The dramatic film depicts a more complex situation. After Big Edie's marriage to Phelan Beale came apart and, subsequently, her affair with her childrens' music teacher evaporated, she withdrew more and more into Grey Gardens, eventually becoming (as far as I could tell) seriously agoraphobic. (Notice that in both films she never leaves the house after this point in her life, and can usually be found in the yellow bedroom.) Since being completely alone would be unbearably painful, she pressures little Edie to come home from New York, where she is trying to start a career on Broadway. The two then spin out into their curiously interesting folie à deux.

Notice that Big Edie died within a year of the completion of the documentary. My guess is that this was not a coincidence. In the dramatic film, she tries hard (even rather cruelly) to stop Little Edie from attending the premier. After that, I would imagine that helping to promote the film took Little Edie away from the house and, left with only herself for company, Big Edie crumbled. Like I say, though, I am guessing here.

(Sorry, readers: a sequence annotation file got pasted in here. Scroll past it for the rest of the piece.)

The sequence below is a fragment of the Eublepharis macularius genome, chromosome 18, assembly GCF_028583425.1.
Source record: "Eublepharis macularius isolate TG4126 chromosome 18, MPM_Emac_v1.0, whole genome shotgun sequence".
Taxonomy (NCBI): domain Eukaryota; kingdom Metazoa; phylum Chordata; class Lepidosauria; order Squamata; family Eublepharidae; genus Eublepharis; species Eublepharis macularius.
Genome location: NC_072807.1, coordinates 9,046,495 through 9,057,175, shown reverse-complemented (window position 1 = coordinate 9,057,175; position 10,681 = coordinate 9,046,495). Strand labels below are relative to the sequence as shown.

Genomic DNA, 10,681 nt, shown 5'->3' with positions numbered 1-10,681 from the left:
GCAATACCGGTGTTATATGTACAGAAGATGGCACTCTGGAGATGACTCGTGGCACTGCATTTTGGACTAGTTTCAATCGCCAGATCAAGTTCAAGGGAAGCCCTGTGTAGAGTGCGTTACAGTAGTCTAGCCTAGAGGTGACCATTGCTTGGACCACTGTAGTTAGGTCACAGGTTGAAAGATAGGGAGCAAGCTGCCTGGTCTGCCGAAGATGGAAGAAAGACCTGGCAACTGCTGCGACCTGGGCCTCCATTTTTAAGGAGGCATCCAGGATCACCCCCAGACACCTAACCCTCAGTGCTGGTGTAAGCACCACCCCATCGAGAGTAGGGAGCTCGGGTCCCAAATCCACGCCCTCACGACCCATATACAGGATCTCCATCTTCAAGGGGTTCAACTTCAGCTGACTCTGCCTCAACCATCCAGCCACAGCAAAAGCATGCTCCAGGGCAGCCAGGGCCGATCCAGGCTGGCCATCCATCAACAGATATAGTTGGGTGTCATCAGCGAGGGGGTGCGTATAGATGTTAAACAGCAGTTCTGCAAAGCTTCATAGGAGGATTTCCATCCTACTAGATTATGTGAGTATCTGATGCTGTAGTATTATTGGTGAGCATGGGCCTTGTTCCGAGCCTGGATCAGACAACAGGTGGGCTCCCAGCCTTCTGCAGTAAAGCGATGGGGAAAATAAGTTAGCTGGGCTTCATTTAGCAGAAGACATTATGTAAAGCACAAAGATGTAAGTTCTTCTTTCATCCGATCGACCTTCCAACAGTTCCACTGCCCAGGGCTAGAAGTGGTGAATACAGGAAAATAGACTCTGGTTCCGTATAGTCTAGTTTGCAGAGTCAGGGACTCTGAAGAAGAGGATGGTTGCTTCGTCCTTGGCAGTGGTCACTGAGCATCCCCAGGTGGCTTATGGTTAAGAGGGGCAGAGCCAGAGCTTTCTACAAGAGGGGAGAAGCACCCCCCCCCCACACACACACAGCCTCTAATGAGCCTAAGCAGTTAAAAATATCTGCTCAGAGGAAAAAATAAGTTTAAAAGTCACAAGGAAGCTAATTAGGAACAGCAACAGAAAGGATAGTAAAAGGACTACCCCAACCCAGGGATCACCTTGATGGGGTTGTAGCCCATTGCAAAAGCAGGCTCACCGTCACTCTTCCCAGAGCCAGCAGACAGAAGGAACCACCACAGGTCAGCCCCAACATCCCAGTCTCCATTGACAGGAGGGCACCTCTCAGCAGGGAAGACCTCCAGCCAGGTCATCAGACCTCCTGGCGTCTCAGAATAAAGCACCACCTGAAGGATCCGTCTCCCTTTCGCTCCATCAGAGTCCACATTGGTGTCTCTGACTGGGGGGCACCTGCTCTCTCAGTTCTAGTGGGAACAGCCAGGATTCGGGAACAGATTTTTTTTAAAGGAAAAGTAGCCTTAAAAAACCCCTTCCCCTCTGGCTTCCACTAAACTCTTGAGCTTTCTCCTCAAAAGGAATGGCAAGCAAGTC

Part of the reason I think all this happened was that both these people were women. To some extent, what I mean by that is the feminist thing: their artistic ambitions were thwarted by The Patriarchy. The dramatic film shows old Phelan Beale seriously angered to see Big Edie singing and dancing at all, even in her own home.

But there is more to it than that. Try to imagine an aging man and his son living alone in a dilapidated mansion, surviving on a meager trust fund until it evanesces, just singing, bickering, reminiscing, dancing, inventing family legends about how various villains have thwarted them, and refraining from making any contribution to the economic system. I don't think that we would see that as charmingly eccentric. Our world tolerates that sort of thing in women (just barely!) but not in men. In a way, women are freer then men. Admittedly, though, this particular sort of freedom is not very valuable.